Association For Molecular Pathology et al v. United States Patent and Trademark Office et al

Filing 214

REPLY MEMORANDUM OF LAW in Support re: 200 MOTION for Leave to File Amici Curiae.. Document filed by Rosetta Genomics, Ltd., Rosetta Genomics, Inc., George Mason University. (Scher, Robert)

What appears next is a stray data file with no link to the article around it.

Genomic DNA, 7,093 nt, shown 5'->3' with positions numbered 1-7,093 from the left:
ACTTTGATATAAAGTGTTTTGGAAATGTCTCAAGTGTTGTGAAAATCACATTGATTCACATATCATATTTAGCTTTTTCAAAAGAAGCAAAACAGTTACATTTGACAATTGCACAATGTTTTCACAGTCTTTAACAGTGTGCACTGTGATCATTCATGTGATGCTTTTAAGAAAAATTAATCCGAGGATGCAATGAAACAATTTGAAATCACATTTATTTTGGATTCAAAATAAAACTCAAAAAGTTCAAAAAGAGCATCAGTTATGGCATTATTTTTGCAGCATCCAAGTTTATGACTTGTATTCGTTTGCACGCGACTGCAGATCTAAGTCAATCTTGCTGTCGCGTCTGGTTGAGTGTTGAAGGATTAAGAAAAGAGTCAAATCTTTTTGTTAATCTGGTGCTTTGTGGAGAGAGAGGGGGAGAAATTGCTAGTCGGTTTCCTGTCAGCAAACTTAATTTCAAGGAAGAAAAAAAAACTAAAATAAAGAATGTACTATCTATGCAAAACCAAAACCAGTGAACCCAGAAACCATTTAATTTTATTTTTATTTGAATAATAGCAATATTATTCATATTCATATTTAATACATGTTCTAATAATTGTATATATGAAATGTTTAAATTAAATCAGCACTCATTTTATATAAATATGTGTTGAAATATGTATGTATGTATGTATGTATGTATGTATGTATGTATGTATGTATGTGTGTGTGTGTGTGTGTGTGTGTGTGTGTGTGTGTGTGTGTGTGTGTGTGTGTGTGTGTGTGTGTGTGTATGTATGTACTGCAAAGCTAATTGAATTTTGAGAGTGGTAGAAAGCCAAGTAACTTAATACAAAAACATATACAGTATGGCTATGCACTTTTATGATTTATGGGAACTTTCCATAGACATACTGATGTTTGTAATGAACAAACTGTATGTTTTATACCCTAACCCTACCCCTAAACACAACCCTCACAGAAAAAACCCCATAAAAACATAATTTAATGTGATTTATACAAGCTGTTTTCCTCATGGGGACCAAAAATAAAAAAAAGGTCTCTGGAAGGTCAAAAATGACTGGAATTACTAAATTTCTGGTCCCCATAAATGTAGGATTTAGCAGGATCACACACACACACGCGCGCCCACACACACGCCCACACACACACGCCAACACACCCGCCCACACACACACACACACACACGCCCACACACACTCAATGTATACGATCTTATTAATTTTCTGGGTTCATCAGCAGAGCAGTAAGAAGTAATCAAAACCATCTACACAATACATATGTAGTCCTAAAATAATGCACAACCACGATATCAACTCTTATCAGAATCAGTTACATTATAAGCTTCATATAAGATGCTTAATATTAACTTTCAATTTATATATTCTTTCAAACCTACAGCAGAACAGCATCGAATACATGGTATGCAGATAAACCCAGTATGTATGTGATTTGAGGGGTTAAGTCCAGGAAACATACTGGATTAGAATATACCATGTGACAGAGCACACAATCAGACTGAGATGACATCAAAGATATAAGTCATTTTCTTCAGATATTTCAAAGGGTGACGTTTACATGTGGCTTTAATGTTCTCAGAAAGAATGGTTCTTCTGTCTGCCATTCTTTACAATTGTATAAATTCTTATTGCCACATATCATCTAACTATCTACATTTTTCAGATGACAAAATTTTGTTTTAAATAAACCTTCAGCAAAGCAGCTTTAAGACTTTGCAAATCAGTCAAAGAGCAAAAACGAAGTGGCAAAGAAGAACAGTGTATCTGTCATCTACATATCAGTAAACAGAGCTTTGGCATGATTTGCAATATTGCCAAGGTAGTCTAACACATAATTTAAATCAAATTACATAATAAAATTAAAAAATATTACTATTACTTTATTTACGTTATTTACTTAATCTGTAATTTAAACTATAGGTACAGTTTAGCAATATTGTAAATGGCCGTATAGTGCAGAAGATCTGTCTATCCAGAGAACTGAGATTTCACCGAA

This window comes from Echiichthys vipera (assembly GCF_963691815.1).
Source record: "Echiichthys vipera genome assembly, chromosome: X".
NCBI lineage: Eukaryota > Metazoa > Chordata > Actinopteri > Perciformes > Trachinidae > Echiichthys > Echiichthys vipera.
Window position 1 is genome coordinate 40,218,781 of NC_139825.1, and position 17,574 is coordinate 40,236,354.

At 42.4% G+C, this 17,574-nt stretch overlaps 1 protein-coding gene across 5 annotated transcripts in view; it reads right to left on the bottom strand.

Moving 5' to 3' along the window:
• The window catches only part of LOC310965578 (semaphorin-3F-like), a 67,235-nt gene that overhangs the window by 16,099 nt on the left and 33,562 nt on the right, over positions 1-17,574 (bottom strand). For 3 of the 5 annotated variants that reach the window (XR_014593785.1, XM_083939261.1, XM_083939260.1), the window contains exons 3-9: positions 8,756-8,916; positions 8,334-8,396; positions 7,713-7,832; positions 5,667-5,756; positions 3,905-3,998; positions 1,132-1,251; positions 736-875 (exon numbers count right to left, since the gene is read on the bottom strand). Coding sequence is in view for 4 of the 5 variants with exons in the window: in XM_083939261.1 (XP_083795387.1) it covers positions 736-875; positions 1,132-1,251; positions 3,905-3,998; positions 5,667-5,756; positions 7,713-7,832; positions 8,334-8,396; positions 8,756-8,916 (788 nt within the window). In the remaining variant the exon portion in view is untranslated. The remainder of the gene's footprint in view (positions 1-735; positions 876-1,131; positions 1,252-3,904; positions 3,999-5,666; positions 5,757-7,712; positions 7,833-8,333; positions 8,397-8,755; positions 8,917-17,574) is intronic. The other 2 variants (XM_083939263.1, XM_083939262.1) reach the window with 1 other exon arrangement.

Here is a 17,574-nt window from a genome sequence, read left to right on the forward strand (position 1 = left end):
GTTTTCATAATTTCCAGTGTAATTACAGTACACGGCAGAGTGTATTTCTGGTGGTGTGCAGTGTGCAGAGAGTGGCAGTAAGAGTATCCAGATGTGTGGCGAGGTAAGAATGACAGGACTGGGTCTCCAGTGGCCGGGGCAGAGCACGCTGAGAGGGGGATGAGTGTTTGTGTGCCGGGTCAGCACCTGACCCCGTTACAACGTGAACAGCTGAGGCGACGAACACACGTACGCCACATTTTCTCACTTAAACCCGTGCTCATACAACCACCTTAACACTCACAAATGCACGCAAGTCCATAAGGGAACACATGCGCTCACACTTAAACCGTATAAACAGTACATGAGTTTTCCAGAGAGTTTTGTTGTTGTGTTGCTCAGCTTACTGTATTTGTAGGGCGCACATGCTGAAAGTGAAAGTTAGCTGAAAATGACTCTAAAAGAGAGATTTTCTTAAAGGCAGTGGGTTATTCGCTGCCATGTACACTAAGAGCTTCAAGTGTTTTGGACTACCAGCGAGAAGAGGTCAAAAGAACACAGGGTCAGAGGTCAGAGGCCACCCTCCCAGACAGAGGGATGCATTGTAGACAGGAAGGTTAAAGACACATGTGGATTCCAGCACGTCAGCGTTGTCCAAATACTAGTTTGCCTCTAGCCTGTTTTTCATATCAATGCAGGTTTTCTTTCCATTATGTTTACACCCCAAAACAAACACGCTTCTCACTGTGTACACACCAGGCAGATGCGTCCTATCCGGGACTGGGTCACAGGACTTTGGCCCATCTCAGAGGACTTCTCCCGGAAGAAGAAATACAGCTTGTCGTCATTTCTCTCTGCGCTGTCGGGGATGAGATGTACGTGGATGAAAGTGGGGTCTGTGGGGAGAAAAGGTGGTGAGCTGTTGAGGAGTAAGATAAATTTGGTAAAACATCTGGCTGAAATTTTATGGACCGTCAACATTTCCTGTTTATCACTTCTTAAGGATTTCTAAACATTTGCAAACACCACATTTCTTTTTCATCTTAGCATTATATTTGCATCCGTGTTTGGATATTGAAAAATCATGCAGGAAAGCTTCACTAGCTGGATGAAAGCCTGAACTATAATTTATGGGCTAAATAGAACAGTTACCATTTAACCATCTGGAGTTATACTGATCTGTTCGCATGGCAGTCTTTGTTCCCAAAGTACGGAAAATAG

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Association For Molecular Pathology et al v. United States Patent and Trademark Office et al Doc. 214 UNITED STATES DISTRICT COURT FOR THE SOUTHERN DISTRICT OF NEW YORK ASSOCIATION FOR MOLECULAR PATHOLOGY; AMERICAN COLLEGE OF MEDICAL GENETICS; AMERICAN SOCIETY FOR CLINICAL PATHOLOGY; COLLEGE OF AMERICAN PATHOLOGISTS; HAIG KAZAZIAN, MD; ARUPA GANGULY, PhD; WENDY CHUNG, MD, PhD; HARRY OSTRER, MD; DAVID LEDBETTER, PhD; STEPHEN WARREN, PhD;ELLEN MATLOFF, M.S.; ELSA REICH, M.S.; BREAST CANCER 09 Civ. 4515 (RWS) ACTION; BOSTON WOMEN'S HEALTH BOOK COLLECTIVE; LISBETH CERIANI; RUNI LIMARY; ECF GENAE GIRARD; PATRICE FORTUNE; VICKY THOMASON; KATHLEEN RAKER, Plaintiffs, v. UNITED STATES PATENT AND TRADEMARK OFFICE; MYRIAD GENETICS; LORRIS BETZ, ROGER BOYER, JACK BRITTAIN, ARNOLD B. COMBE, RAYMOND GESTELAND, JAMES U. JENSEN, JOHN KENDALL MORRIS, THOMAS PARKS, DAVID W. PERSHING, and MICHAEL K. YOUNG, in their official capacity as Directors of the University of Utah Research Foundation, D efendants. REPLY MEMORANDUM IN FURTHER SUPPORT OF ROSETTA GEONMIC'S ET AL. MOTION TO PARTICIPATE AS AMICUS CURIAE Rosetta Genomics et al. ("Rosetta Genomics") hereby responds to Plaintiffs' opposition to Rosetta Genomics' motion requesting permission to participate in this case as amicus curiae. Plaint iffs contend that Rosetta Genomics' motion should be denied because: (1) there is reason to doubt the expertise of the declarant supporting the motion; (2) the expert declarant opines on legal issues and submits facts which are either duplicative (and supposedly "unnecessary and unhelpful") or new (and therefore inappropriate in amici); and (3) the motion is untimely because WASH_6671868.3 WASH_6717060.1 it was filed twenty days after the brief by the party whose position is being supported. These assertions are simply incorrect and unsupported. Foremost, even a quick review of Dr. Petricoin's curriculum vitae (attached as Ex. 1 to the accompanying declaration of Dr. Petricoin) would demonstrate that he is more than qualified to opine on the scientific issues presented in this case. Dr. Petricoin is a Professor in the College of Science and Co-Director at the Center for Applied Proteomics and Molecular Medicine at George Mason University, and has won numerous awards for his contribution to the scientific community. Furthermore, as outlined in Dr. Petricoin's declaration ("Petricoin Decl."), Dr. Petricoin was asked to provide an opinion as to whether the description of the technology, as claimed in the Myriad Genetics' patents and implicated here, is accurately described by Plaintiffs and Plaintiffs' scientific experts. Petricoin Decl. 10. And while Dr. Petricoin does have an understanding of the patent process (he is an inventor on numerous U.S. and foreign patents and patent applications), he does not opine on any legal issues in his declaration. In fact, Dr. Petricoin only challenges Plaintiffs' technical misunderstanding based on his relevant expertise and in light of the plain meaning of certain scientific terms, as understood by those skilled in the art and explicit teachings in the Myriad patents. In addition, the information presented in the declaration is generally known in the art and further helps the Court understand the science in this case. As such, the declaration does not harm or prejudice the Plaintiffs. But even if the Court is not inclined to consider the declaration, the Court should at least carefully consider the amicus brief itself. The Rosetta Genomics brief does in fact present a position that is unique to universities. Because universities are greatly impacted by the outcome 2 WASH_6671868.3 WASH_6717060.1 of this case, the Rosetta Genomics brief presents a perspective that should be considered when reflecting on the issues in this litigation. And if the Court has not seen some of the information in the Rosetta Genomics brief previously, that is even a greater reason to review the brief, as it is paramount that the Court be well-informed when deciding the issues presented by the parties. With regard to Plaintiffs' third contention, there are no rules that govern timing for filing a brief for amici curiae in the Southern District of New York. Plaintiffs even admit as such, and state that their timeliness argument is not based on any specific rules in this district. Certainly, what is "conventionally" done should not be the basis for denying a motion to participate as amicus curiae. Moreover, the brief for amici curiae filed by BayBio et al. on Wednesday, January 6, 2010, was also filed after "conventional" practice but was not opposed. The Rosetta Genomics brief was filed on the following Monday, i.e., only three business days later. Certainly, the Rosetta Genomics filing would not have all of a sudden raised such a timeliness issue (were it a valid one), especially because Plaintiffs still have approximately ten days to respond. Accordingly, Rosetta Genomics' motion should be granted. FOLEY & LARDNER LLP By: /s/ Robert A. Scher Robert A. Scher 90 Park Avenue New York, NY 10016-1314 (212) 338-3405 rscher@fo -andRichard Peet, Ph.D., J.D. Jacqueline Wright Bonilla, Ph.D., J.D. 3 WASH_6671868.3 WASH_6717060.1 Sean Tu, Ph.D., J.D. Kristel Schorr, Ph.D., J.D. Benjamin Berkowitz, Ph.D., J.D. Fo ley & Lardner LLP 3000 K St, N.W. Suite 600 Washington DC 20007 jwrightbonilla@fo m Counsel of Record for Amici Curiae, Rosetta Genomics, Ltd., Rosetta Genomics, Inc., and George Mason University January 15, 2010 4 WASH_6671868.3 WASH_6717060.1

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